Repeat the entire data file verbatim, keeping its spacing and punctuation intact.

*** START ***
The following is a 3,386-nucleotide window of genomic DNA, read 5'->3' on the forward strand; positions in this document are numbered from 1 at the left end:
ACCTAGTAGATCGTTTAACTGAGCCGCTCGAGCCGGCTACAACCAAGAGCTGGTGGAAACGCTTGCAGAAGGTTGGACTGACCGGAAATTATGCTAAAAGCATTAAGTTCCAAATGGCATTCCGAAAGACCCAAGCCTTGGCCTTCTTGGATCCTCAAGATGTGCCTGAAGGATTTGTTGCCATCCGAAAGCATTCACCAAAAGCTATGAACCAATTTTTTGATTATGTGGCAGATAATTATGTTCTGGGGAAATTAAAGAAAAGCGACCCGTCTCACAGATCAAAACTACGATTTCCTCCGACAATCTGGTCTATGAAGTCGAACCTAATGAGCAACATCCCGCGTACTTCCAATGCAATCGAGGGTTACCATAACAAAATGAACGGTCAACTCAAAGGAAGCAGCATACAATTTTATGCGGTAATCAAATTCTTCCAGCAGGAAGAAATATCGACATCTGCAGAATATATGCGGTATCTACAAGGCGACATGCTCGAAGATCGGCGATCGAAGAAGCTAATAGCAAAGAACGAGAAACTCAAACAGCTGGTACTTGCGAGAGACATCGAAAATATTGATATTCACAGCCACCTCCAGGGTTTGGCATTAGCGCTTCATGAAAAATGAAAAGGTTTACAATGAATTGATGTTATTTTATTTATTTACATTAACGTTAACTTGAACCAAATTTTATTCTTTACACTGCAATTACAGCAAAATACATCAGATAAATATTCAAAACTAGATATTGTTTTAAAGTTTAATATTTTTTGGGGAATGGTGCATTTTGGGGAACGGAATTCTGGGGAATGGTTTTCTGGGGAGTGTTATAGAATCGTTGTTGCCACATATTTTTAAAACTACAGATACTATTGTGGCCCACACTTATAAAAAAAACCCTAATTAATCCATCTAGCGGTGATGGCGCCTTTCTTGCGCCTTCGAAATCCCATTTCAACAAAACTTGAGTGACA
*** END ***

The following is a 3,386-nucleotide window of genomic DNA, read 5'->3' on the forward strand; positions in this document are numbered from 1 at the left end:
ACCTAGTAGATCGTTTAACTGAGCCGCTCGAGCCGGCTACAACCAAGAGCTGGTGGAAACGCTTGCAGAAGGTTGGACTGACCGGAAATTATGCTAAAAGCATTAAGTTCCAAATGGCATTCCGAAAGACCCAAGCCTTGGCCTTCTTGGATCCTCAAGATGTGCCTGAAGGATTTGTTGCCATCCGAAAGCATTCACCAAAAGCTATGAACCAATTTTTTGATTATGTGGCAGATAATTATGTTCTGGGGAAATTAAAGAAAAGCGACCCGTCTCACAGATCAAAACTACGATTTCCTCCGACAATCTGGTCTATGAAGTCGAACCTAATGAGCAACATCCCGCGTACTTCCAATGCAATCGAGGGTTACCATAACAAAATGAACGGTCAACTCAAAGGAAGCAGCATACAATTTTATGCGGTAATCAAATTCTTCCAGCAGGAAGAAATATCGACATCTGCAGAATATATGCGGTATCTACAAGGCGACATGCTCGAAGATCGGCGATCGAAGAAGCTAATAGCAAAGAACGAGAAACTCAAACAGCTGGTACTTGCGAGAGACATCGAAAATATTGATATTCACAGCCACCTCCAGGGTTTGGCATTAGCGCTTCATGAAAAATGAAAAGGTTTACAATGAATTGATGTTATTTTATTTATTTACATTAACGTTAACTTGAACCAAATTTTATTCTTTACACTGCAATTACAGCAAAATACATCAGATAAATATTCAAAACTAGATATTGTTTTAAAGTTTAATATTTTTTGGGGAATGGTGCATTTTGGGGAACGGAATTCTGGGGAATGGTTTTCTGGGGAGTGTTATAGAATCGTTGTTGCCACATATTTTTAAAACTACAGATACTATTGTGGCCCACACTTATAAAAAAAACCCTAATTAATCCATCTAGCGGTGATGGCGCCTTTCTTGCGCCTTCGAAATCCCATTTCAACAAAACTTGAGTGACA